Today, Acting Secretary of Homeland Security Kevin K. McAleenan announced U.S. Customs and Border Protection’s (CBP) enforcement actions for the month of July, indicating more than a 20 percent decrease in U.S. Border Patrol (USBP) apprehensions at the Southwest border for the second month in a row.
“The situation is improving by every available metric, but, I want to be very clear, that we remain at and beyond crisis levels in illegal crossings even as our initiatives to address irregular flows and mitigate humanitarian conditions are making an impact,” said Acting Secretary McAleenan. “Just two months ago, CBP apprehended or encountered 144,000 individuals crossing our border illegally or presenting without documents at Southwest border ports of entry—the highest monthly total in 13 years. In July, that number was 82,000, a 43% decrease from May and a 21% decrease from the June numbers.
These reductions in flows, combined with the $4.5 billion dollars in emergency supplemental funding we requested on May 1st and received from Congress six weeks ago, have allowed us to dramatically mitigate the challenging overflow conditions in our border facilities. We have been able to eliminate long waits in border stations and reduce the number of children in custody at the border.
Our partnerships with the countries of the Northern Triangle, especially Guatemala, have been increasingly effective at stemming irregular migratory flows. We continue to see Mexico making a significant effort on their border between Chiapas and Guatemala, as well as on the transportation routes of human smugglers—and we need them to continue to sustain this. While our efforts are working, the volume of migrants crossing our southern border remain at crisis levels. To address this crisis, we will continue to collaborate with our international partners and seek the targeted fixes to our immigration laws from Congress.”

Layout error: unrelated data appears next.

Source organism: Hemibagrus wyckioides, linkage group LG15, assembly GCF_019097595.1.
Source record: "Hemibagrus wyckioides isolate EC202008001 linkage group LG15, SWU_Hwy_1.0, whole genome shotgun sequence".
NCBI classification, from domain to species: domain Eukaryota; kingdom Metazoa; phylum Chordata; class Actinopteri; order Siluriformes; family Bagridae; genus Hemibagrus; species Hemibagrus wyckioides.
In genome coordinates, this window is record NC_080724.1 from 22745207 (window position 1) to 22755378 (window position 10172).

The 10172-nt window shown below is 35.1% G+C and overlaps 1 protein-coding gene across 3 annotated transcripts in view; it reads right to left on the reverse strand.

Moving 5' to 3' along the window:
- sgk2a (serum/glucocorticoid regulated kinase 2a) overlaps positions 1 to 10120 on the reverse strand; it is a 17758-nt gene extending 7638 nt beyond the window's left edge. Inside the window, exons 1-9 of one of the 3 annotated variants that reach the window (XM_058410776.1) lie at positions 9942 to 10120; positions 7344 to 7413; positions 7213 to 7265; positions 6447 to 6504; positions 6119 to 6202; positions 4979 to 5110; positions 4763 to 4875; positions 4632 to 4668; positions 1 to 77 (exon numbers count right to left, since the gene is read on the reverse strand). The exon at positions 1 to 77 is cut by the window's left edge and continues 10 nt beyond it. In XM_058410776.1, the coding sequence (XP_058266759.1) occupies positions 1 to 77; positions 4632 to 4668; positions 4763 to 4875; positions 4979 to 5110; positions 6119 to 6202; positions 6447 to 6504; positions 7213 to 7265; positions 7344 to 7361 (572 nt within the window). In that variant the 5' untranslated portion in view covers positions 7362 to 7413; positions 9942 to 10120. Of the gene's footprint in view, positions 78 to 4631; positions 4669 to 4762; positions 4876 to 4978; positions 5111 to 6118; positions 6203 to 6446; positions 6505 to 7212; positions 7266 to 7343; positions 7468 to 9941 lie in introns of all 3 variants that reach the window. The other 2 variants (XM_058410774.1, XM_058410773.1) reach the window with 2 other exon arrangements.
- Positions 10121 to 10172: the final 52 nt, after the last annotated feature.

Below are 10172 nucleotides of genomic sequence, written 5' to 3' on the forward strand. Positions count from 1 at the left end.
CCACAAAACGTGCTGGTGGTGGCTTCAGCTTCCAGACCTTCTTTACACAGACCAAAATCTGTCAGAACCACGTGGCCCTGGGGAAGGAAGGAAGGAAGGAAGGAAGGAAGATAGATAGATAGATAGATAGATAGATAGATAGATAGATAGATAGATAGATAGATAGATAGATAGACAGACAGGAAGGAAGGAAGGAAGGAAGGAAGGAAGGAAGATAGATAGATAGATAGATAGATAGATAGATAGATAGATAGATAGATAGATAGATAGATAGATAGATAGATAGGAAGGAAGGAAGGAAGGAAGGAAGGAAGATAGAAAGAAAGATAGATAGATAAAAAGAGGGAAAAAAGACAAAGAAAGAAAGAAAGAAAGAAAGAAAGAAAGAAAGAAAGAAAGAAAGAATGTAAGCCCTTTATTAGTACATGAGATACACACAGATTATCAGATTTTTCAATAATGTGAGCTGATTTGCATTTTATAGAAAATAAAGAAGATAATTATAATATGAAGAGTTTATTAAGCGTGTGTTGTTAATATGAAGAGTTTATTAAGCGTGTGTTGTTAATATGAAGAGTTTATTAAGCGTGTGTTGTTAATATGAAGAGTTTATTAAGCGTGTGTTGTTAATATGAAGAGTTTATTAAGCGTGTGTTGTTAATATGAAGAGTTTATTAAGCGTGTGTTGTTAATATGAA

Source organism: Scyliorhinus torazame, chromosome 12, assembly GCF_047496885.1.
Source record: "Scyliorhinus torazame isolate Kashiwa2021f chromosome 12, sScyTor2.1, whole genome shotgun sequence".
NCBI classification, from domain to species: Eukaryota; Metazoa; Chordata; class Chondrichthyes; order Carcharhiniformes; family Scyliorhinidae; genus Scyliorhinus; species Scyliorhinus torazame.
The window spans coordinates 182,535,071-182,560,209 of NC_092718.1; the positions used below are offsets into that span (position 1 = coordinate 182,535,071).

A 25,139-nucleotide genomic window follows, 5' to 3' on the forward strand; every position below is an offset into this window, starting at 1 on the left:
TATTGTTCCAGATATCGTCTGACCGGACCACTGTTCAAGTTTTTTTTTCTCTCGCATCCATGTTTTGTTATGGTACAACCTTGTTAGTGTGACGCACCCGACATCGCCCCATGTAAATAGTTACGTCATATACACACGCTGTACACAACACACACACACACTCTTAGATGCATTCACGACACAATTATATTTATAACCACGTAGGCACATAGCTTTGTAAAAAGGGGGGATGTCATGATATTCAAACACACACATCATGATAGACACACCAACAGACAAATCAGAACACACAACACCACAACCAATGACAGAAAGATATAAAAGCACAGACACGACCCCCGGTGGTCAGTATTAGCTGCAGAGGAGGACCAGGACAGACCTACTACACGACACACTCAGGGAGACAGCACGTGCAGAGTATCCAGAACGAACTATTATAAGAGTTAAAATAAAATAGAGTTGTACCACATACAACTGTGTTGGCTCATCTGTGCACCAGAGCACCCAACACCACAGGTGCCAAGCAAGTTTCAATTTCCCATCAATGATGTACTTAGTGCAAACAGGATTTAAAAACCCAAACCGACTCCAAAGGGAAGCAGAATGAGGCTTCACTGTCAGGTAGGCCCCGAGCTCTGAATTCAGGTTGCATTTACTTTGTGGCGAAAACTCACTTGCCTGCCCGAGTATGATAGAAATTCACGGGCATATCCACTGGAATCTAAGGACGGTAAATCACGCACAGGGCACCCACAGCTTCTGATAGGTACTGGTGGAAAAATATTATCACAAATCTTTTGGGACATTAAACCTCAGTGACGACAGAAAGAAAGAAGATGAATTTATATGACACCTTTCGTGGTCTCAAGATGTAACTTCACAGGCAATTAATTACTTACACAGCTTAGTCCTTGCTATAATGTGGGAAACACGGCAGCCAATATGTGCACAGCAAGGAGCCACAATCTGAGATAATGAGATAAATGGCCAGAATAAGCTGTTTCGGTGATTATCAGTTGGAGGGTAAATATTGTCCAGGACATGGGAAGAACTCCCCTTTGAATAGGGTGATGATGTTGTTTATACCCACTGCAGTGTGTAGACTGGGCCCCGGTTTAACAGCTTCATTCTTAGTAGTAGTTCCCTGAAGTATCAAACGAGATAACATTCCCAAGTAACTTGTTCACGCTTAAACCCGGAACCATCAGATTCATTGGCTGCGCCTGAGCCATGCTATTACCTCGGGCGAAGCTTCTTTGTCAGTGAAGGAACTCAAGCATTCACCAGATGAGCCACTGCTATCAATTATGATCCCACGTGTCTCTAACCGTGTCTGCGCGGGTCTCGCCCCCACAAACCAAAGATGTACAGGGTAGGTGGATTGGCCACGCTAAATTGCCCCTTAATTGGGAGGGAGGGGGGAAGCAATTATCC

According to CBP data, total July enforcement actions for individuals crossing the border from Northern Triangle countries decreased by 26 percent from June. The most significant decline was seen in migrants coming from Guatemala – a 41 percent decrease. Individuals coming from El Salvador decreased by 21 percent and individuals coming from Honduras decreased by 16 percent from June levels. Individuals coming from Mexico also decreased by 11 percent from June. Both unaccompanied alien children and family unit apprehensions decreased by more than 50 percent from May to July.
The reductions are due in large part to the recently signed agreement in June with the Government of Mexico to stem the flow of illegal immigration and the international collaboration with the Northern Triangle countries to dismantle and disrupt alien smuggling organizations. While much progress has been made, DHS is still facing an ongoing humanitarian and security crisis at the Southwest border.